What Your Dog’s Tail is Telling You

Probably the most obvious, and most misunderstood, form of tail language is the wag. Even people who have spent their entire lives around dogs assume that full-throttle wags mean a dog is saying “hi” with all her might. But tail wagging can’t be interpreted this easily because dogs that are aggressive and are preparing to attack will also wag their tails.

Posted by pet editor

A wagging tail means nothing more than that a dog is feeling excited about something. Sometimes the excitement is positive, and sometimes it is negative. You have to look at the dog more closely to figure it all out.

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High, stiff, and wagging = “I’m in charge”

A tail that’s upright like a mast doesn’t necessarily mean that a dog is feeling aggressive, but she’s certainly being assertive. Many people get bitten because they misinterpret stiffly wagging tails. A tail held high and wagging stiffly is the sign of a dominant dog, and it could mean that the dog is ready to attack.

Low, fast wags and short sweeps = “I’m no threat”

When a meek dog is approached by a more assertive dog—one with her tail up and stiffly wagging—she has only one reasonable response: to show the bossy dog that she isn’t a threat. Dogs who are fearful or submissive often will respond to another dog’s approach by holding their tails low and wagging them just slightly. This means, “Hey, I’m friendly and no threat at all.”

Low, slow wags and large sweeps = “It’s good to see you”

Sometimes a wag is really just a wag. You’ll know your dog is wagging because she’s happy to see you and wants to play when her tail is low or even with her body and is wagging a little slowly, but in wide sweeps back and forth. Usually, her whole butt will be wiggling as well.

Dogs don’t speak only with their tails, of course, and the only way to accurately interpret tail movements is to know something about the breed. Some hunting dogs, like spaniels, have been bred to wag their tails constantly while pursuing quarry. To signal that they’ve found their game, they stop wagging and hold their tails stiffly up in the air. On the other hand, herding dogs are bred to have less tail movement so that their wagging tails don’t distract or excite the animals that they’re trying to herd. If you didn’t know that about these animals, you might think one was overly excited while the other was overly staid, when it’s really just the way they were bred.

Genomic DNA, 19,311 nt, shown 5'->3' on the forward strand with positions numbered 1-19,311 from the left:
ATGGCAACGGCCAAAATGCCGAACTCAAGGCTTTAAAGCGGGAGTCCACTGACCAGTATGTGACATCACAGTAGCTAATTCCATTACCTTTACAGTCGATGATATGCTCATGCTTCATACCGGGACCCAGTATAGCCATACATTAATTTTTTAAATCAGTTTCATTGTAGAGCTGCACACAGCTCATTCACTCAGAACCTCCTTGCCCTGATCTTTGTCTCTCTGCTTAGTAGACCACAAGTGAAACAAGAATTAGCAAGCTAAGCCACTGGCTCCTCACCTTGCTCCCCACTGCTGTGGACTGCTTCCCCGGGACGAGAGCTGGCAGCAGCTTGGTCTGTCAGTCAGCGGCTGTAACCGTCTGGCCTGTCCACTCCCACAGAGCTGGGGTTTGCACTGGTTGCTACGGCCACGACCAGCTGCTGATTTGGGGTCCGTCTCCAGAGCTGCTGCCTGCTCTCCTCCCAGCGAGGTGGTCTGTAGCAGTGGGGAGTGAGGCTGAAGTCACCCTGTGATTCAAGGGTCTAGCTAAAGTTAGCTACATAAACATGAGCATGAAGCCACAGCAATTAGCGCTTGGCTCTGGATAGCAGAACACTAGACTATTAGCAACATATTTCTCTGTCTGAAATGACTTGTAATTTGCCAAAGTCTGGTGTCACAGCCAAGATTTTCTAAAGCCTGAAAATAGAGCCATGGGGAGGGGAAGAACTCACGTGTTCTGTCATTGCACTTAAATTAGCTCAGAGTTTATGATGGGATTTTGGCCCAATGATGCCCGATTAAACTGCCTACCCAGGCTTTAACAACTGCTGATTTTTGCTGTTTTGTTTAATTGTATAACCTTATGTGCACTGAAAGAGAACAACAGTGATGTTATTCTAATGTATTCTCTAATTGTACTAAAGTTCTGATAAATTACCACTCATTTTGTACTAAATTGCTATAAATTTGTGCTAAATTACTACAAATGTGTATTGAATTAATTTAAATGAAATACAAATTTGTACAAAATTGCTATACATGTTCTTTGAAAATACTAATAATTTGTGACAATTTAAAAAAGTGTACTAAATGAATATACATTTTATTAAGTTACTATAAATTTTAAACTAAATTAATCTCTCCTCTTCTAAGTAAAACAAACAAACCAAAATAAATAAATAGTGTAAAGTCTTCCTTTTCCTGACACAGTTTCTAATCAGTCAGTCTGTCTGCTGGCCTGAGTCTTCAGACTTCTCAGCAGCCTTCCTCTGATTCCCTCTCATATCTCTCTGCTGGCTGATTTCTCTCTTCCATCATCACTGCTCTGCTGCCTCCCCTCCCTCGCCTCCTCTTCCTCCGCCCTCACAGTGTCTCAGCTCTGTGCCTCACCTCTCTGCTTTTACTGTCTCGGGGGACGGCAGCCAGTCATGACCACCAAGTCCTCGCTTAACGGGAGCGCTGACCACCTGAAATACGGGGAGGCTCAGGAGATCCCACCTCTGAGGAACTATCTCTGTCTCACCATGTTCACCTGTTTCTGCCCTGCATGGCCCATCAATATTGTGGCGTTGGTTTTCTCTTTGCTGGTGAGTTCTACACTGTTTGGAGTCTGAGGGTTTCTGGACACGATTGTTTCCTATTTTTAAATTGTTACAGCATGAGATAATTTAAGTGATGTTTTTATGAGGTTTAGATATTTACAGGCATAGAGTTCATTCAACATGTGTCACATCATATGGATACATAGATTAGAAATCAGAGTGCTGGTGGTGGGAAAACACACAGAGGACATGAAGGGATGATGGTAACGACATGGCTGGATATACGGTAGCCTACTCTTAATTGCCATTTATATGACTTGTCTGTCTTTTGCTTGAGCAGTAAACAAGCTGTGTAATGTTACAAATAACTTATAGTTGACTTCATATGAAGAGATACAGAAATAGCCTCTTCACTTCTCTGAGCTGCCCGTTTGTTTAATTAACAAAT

Heidi R.
Past Member 6 years ago

You didn't include the low, non-swinging tale that shows sadness or fright. It breaks my heart every time to see that.

jessica w.
jessica w7 years ago


jane richmond
jane richmond7 years ago


Alison Personal Messages
Alison A7 years ago

Dve, I think you will find that is the whole point of the article, to try and give dog owners an insight into reading the signs which their dogs are trying to express.

Wagging tail - Good. Showing teeth - Bad.

Are there really people so naive that they think that is all a dog has to offer!

Like I said in my previous comment, people who don't bother to understand their animals, shouldn't have any.

David N.
David N7 years ago

Thanks for the article. It's so interesting, how to read a dogs body language.

dve d.
A B7 years ago

we all know why a dog tail wagging because it there way of smiling and being happy

Alison Personal Messages
Alison A7 years ago

This article should be read and understood by all dog owners. So many people get dogs because they 'think' they must know how to look after them, wrong! All animals have their own ways and a responsible owner should learn as much as they can about them, so they know what to expect from them and can meet their needs properly

Anyone who thinks 'it's a dog, what more is there to know?' is just ignorant and shouldn't have animals.

Thanks for posting.

Veronica C.
Veronica C7 years ago

Interesting article. I've often thought that all animals must think humans are really stupid because they try to tell us something and we just don't get it.

Margaret  Marge F.
Marge F7 years ago

Thank-you for the informative article. Aside from breed idiosyncrasies, I think a lot depends on the relation between the dog & it's owner. There is a breed, maybe boxer, where their tails are cut off leaving just a few inch stub. I could never understand the purpose of doing that, especially now after reading this article. Thank-you.

Howard C.
Elizabeth Crosse7 years ago

I found this really interesting - thank you.